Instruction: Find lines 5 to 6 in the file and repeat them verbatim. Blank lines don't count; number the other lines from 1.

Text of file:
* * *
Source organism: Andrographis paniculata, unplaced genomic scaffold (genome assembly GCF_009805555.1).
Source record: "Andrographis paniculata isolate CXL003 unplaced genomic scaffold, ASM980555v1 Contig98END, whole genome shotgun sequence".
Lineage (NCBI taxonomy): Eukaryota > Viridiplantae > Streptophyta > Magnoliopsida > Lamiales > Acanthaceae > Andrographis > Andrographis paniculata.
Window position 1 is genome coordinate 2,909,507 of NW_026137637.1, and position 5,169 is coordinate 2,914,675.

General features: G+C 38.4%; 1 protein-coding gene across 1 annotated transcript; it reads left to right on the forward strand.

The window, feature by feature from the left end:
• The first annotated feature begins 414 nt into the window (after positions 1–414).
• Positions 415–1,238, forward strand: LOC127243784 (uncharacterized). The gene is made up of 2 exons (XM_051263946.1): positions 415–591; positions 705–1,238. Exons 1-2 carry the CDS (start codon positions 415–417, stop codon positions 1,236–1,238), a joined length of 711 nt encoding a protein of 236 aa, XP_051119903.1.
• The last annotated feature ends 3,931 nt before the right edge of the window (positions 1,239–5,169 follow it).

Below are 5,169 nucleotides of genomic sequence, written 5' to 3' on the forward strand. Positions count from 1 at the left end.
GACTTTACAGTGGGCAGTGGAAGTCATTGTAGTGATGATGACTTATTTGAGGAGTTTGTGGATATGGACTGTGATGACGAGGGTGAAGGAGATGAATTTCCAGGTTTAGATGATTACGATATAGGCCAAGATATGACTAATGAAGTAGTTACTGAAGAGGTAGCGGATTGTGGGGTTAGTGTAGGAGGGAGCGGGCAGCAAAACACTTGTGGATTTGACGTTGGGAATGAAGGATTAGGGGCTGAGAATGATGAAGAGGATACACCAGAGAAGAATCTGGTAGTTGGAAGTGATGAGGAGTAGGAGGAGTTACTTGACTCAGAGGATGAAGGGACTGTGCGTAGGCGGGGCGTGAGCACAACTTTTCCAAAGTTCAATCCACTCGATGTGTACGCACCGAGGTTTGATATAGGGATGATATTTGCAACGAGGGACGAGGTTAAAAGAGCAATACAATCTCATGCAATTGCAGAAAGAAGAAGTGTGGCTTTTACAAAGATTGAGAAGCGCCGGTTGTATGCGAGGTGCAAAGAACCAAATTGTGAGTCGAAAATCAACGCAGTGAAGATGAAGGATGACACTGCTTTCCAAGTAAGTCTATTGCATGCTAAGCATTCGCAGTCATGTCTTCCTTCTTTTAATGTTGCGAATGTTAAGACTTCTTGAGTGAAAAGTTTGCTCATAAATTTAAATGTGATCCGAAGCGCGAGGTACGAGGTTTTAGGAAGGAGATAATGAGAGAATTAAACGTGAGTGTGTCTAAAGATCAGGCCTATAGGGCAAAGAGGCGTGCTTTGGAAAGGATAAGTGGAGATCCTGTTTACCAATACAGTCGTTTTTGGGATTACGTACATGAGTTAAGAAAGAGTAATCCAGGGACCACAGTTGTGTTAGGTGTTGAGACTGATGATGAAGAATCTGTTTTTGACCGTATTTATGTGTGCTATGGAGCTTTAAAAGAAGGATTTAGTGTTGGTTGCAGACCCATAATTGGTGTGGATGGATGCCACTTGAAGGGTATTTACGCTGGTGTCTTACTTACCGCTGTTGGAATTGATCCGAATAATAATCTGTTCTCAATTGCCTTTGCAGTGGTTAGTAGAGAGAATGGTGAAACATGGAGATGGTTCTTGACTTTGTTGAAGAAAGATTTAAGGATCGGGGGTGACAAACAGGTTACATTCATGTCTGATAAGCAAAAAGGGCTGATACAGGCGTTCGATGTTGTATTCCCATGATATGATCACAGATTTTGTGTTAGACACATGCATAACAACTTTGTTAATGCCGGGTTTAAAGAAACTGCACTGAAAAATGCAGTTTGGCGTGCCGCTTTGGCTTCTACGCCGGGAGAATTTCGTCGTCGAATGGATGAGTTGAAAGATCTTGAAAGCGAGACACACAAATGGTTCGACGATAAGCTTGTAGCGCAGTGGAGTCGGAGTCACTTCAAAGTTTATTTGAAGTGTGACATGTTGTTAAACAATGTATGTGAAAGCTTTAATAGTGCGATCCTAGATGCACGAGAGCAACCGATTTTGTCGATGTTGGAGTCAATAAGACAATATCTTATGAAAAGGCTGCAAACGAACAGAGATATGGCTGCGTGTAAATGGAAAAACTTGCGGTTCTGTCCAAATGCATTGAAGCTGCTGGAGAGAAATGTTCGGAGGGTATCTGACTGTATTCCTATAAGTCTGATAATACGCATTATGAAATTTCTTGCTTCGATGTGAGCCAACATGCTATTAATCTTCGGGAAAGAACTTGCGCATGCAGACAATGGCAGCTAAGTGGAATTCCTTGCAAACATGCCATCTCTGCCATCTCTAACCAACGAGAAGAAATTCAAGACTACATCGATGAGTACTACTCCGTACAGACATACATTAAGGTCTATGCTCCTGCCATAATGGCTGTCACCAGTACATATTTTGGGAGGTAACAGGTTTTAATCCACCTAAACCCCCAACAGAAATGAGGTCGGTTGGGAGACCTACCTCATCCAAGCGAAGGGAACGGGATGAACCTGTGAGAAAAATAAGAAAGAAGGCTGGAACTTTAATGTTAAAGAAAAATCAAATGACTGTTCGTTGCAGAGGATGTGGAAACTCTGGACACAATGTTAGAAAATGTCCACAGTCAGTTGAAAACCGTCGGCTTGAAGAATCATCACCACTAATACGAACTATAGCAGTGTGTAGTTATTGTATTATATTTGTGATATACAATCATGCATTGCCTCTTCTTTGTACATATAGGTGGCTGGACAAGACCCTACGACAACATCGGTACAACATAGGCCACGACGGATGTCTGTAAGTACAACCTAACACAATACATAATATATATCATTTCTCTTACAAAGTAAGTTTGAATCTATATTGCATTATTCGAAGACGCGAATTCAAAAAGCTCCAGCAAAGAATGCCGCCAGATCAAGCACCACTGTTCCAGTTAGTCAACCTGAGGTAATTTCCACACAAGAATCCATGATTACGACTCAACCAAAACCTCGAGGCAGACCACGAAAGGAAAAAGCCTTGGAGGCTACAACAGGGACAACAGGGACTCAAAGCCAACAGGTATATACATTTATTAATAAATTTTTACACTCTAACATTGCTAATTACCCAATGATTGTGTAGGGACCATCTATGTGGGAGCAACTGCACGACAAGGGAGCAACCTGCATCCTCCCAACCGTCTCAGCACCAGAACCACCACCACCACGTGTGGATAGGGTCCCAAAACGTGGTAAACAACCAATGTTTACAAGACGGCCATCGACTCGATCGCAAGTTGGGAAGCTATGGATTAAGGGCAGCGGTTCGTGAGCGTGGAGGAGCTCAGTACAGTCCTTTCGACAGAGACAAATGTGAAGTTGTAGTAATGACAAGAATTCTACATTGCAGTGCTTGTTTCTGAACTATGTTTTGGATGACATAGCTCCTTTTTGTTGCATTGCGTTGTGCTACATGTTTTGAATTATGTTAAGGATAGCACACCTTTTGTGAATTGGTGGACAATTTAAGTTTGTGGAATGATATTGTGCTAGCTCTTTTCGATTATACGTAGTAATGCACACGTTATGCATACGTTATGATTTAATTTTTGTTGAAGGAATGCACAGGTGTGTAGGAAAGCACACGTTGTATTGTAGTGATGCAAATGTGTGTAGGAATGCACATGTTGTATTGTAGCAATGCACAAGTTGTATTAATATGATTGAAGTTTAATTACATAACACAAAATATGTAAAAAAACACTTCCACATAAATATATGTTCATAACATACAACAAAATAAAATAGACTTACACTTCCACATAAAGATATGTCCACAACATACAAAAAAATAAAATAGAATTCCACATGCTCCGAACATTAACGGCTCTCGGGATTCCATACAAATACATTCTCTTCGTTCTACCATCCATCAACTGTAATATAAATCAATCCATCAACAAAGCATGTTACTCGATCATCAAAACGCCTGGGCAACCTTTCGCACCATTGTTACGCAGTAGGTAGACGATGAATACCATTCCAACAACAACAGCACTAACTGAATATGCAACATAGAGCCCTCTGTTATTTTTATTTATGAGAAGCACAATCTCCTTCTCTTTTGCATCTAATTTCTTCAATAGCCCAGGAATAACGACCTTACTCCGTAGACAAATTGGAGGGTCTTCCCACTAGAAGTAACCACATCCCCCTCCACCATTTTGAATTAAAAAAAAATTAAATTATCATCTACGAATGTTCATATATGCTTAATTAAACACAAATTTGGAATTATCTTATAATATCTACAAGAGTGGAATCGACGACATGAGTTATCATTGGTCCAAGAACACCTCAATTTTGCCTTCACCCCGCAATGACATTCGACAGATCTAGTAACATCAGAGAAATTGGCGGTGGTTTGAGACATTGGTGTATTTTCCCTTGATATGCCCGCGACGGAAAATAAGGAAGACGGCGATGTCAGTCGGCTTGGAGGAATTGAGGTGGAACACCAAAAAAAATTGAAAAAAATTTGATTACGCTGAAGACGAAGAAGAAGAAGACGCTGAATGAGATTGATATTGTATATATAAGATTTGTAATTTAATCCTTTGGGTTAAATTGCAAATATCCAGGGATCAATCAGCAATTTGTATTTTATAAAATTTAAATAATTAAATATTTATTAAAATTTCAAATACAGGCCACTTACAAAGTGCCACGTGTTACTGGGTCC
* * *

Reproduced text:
General features: G+C 38.4%; 1 protein-coding gene across 1 annotated transcript; it reads left to right on the forward strand.

The window, feature by feature from the left end: